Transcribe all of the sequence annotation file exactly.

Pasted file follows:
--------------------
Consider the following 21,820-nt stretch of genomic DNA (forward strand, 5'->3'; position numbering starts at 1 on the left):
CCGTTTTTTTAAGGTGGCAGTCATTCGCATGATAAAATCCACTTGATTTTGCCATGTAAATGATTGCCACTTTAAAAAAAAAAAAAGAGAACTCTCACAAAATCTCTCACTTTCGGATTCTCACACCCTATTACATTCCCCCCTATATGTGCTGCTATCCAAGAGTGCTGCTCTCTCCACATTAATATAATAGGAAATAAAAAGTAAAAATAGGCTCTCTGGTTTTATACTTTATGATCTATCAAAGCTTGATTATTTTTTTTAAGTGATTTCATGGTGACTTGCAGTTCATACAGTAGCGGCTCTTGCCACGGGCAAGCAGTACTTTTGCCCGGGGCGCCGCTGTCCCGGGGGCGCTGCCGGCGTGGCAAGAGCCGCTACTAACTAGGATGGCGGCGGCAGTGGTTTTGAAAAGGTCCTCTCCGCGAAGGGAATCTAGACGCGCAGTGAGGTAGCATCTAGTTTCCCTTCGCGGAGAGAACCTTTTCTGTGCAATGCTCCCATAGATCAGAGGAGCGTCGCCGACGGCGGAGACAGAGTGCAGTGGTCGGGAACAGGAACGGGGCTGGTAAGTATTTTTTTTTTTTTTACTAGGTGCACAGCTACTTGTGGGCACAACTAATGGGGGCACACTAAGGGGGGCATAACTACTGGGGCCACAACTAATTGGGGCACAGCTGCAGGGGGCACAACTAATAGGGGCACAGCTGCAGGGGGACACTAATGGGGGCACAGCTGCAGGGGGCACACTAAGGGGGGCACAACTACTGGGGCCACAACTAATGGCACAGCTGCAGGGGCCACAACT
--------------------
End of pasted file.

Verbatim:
Consider the following 21,820-nt stretch of genomic DNA (forward strand, 5'->3'; position numbering starts at 1 on the left):
CCGTTTTTTTAAGGTGGCAGTCATTCGCATGATAAAATCCACTTGATTTTGCCATGTAAATGATTGCCACTTTAAAAAAAAAAAAAGAGAACTCTCACAAAATCTCTCACTTTCGGATTCTCACACCCTATTACATTCCCCCCTATATGTGCTGCTATCCAAGAGTGCTGCTCTCTCCACATTAATATAATAGGAAATAAAAAGTAAAAATAGGCTCTCTGGTTTTATACTTTATGATCTATCAAAGCTTGATTATTTTTTTTAAGTGATTTCATGGTGACTTGCAGTTCATACAGTAGCGGCTCTTGCCACGGGCAAGCAGTACTTTTGCCCGGGGCGCCGCTGTCCCGGGGGCGCTGCCGGCGTGGCAAGAGCCGCTACTAACTAGGATGGCGGCGGCAGTGGTTTTGAAAAGGTCCTCTCCGCGAAGGGAATCTAGACGCGCAGTGAGGTAGCATCTAGTTTCCCTTCGCGGAGAGAACCTTTTCTGTGCAATGCTCCCATAGATCAGAGGAGCGTCGCCGACGGCGGAGACAGAGTGCAGTGGTCGGGAACAGGAACGGGGCTGGTAAGTATTTTTTTTTTTTTTACTAGGTGCACAGCTACTTGTGGGCACAACTAATGGGGGCACACTAAGGGGGGCATAACTACTGGGGCCACAACTAATTGGGGCACAGCTGCAGGGGGCACAACTAATAGGGGCACAGCTGCAGGGGGACACTAATGGGGGCACAGCTGCAGGGGGCACACTAAGGGGGGCACAACTACTGGGGCCACAACTAATGGCACAGCTGCAGGGGCCACAACT